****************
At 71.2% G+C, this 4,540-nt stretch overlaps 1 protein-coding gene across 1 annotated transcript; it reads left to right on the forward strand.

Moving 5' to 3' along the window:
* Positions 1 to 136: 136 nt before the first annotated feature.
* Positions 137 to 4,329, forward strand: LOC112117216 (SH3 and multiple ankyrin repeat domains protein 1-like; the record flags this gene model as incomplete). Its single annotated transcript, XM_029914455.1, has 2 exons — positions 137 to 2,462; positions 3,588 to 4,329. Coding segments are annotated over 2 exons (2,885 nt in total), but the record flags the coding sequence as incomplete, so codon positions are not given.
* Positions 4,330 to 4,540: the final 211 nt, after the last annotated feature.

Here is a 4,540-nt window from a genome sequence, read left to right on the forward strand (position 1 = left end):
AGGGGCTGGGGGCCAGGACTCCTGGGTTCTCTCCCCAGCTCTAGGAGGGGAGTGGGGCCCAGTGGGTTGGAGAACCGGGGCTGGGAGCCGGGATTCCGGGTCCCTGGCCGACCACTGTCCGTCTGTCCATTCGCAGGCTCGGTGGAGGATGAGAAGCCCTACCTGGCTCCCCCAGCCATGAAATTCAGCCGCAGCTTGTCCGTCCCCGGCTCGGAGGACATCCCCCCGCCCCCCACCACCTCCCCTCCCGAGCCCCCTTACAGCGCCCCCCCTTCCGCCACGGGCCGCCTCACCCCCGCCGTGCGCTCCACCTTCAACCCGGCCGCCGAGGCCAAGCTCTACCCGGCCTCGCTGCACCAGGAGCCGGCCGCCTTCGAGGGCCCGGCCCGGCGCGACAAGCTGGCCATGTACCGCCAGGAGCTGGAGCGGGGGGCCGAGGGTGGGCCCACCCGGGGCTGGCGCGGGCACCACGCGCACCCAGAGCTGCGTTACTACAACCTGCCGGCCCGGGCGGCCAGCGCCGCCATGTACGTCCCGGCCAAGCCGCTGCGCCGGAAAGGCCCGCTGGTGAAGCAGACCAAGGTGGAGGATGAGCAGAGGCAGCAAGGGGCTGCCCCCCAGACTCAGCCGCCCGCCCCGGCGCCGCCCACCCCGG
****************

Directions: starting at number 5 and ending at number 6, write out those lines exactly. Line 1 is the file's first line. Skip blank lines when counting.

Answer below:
* Positions 4,330 to 4,540: the final 211 nt, after the last annotated feature.

Here is a 4,540-nt window from a genome sequence, read left to right on the forward strand (position 1 = left end):